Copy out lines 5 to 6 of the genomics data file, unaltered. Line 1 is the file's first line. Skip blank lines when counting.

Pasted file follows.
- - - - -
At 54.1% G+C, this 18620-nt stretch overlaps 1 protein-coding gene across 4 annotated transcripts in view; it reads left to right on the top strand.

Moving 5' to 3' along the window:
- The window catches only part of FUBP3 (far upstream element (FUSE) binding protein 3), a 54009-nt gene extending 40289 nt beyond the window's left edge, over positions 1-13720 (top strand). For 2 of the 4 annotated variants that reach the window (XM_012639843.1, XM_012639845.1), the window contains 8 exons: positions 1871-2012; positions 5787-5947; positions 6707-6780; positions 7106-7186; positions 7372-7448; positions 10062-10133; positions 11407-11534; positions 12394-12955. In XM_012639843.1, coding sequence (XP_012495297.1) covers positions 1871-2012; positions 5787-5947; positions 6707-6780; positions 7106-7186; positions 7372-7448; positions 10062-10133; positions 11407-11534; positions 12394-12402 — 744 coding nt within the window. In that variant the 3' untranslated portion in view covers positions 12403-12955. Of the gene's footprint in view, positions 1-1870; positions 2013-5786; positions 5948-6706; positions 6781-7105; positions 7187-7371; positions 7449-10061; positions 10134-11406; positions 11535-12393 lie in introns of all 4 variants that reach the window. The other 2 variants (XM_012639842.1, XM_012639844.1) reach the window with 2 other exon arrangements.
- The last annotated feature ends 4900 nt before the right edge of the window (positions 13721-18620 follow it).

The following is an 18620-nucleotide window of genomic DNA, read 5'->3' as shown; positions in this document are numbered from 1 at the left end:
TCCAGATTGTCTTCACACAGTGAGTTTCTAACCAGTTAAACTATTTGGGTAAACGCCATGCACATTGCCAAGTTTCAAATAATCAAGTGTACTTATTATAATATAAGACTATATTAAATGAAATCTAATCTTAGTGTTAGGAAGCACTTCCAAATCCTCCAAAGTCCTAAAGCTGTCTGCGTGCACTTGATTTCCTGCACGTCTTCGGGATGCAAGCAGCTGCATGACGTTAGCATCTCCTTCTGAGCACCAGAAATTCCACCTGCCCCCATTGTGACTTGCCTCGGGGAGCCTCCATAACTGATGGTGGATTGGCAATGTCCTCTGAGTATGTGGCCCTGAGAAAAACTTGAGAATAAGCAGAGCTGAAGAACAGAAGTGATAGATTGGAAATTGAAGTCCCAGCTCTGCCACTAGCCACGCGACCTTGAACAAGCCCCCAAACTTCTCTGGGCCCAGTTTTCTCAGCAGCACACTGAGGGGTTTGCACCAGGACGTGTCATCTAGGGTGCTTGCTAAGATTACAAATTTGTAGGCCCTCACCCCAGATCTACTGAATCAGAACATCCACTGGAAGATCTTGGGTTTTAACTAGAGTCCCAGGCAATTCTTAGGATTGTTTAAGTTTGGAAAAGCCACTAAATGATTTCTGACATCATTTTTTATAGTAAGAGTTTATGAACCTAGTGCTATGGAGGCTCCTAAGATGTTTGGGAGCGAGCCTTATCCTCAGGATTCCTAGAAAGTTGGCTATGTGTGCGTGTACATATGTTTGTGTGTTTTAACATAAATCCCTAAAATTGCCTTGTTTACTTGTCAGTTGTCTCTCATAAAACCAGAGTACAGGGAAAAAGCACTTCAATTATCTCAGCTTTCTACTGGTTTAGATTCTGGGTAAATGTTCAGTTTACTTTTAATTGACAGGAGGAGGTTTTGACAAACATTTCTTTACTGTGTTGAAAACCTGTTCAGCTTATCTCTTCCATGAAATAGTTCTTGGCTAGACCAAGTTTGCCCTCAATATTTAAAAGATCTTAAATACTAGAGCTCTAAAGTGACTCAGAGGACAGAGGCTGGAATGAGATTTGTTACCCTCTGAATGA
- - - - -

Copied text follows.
The following is an 18620-nucleotide window of genomic DNA, read 5'->3' as shown; positions in this document are numbered from 1 at the left end:
TCCAGATTGTCTTCACACAGTGAGTTTCTAACCAGTTAAACTATTTGGGTAAACGCCATGCACATTGCCAAGTTTCAAATAATCAAGTGTACTTATTATAATATAAGACTATATTAAATGAAATCTAATCTTAGTGTTAGGAAGCACTTCCAAATCCTCCAAAGTCCTAAAGCTGTCTGCGTGCACTTGATTTCCTGCACGTCTTCGGGATGCAAGCAGCTGCATGACGTTAGCATCTCCTTCTGAGCACCAGAAATTCCACCTGCCCCCATTGTGACTTGCCTCGGGGAGCCTCCATAACTGATGGTGGATTGGCAATGTCCTCTGAGTATGTGGCCCTGAGAAAAACTTGAGAATAAGCAGAGCTGAAGAACAGAAGTGATAGATTGGAAATTGAAGTCCCAGCTCTGCCACTAGCCACGCGACCTTGAACAAGCCCCCAAACTTCTCTGGGCCCAGTTTTCTCAGCAGCACACTGAGGGGTTTGCACCAGGACGTGTCATCTAGGGTGCTTGCTAAGATTACAAATTTGTAGGCCCTCACCCCAGATCTACTGAATCAGAACATCCACTGGAAGATCTTGGGTTTTAACTAGAGTCCCAGGCAATTCTTAGGATTGTTTAAGTTTGGAAAAGCCACTAAATGATTTCTGACATCATTTTTTATAGTAAGAGTTTATGAACCTAGTGCTATGGAGGCTCCTAAGATGTTTGGGAGCGAGCCTTATCCTCAGGATTCCTAGAAAGTTGGCTATGTGTGCGTGTACATATGTTTGTGTGTTTTAACATAAATCCCTAAAATTGCCTTGTTTACTTGTCAGTTGTCTCTCATAAAACCAGAGTACAGGGAAAAAGCACTTCAATTATCTCAGCTTTCTACTGGTTTAGATTCTGGGTAAATGTTCAGTTTACTTTTAATTGACAGGAGGAGGTTTTGACAAACATTTCTTTACTGTGTTGAAAACCTGTTCAGCTTATCTCTTCCATGAAATAGTTCTTGGCTAGACCAAGTTTGCCCTCAATATTTAAAAGATCTTAAATACTAGAGCTCTAAAGTGACTCAGAGGACAGAGGCTGGAATGAGATTTGTTACCCTCTGAATGA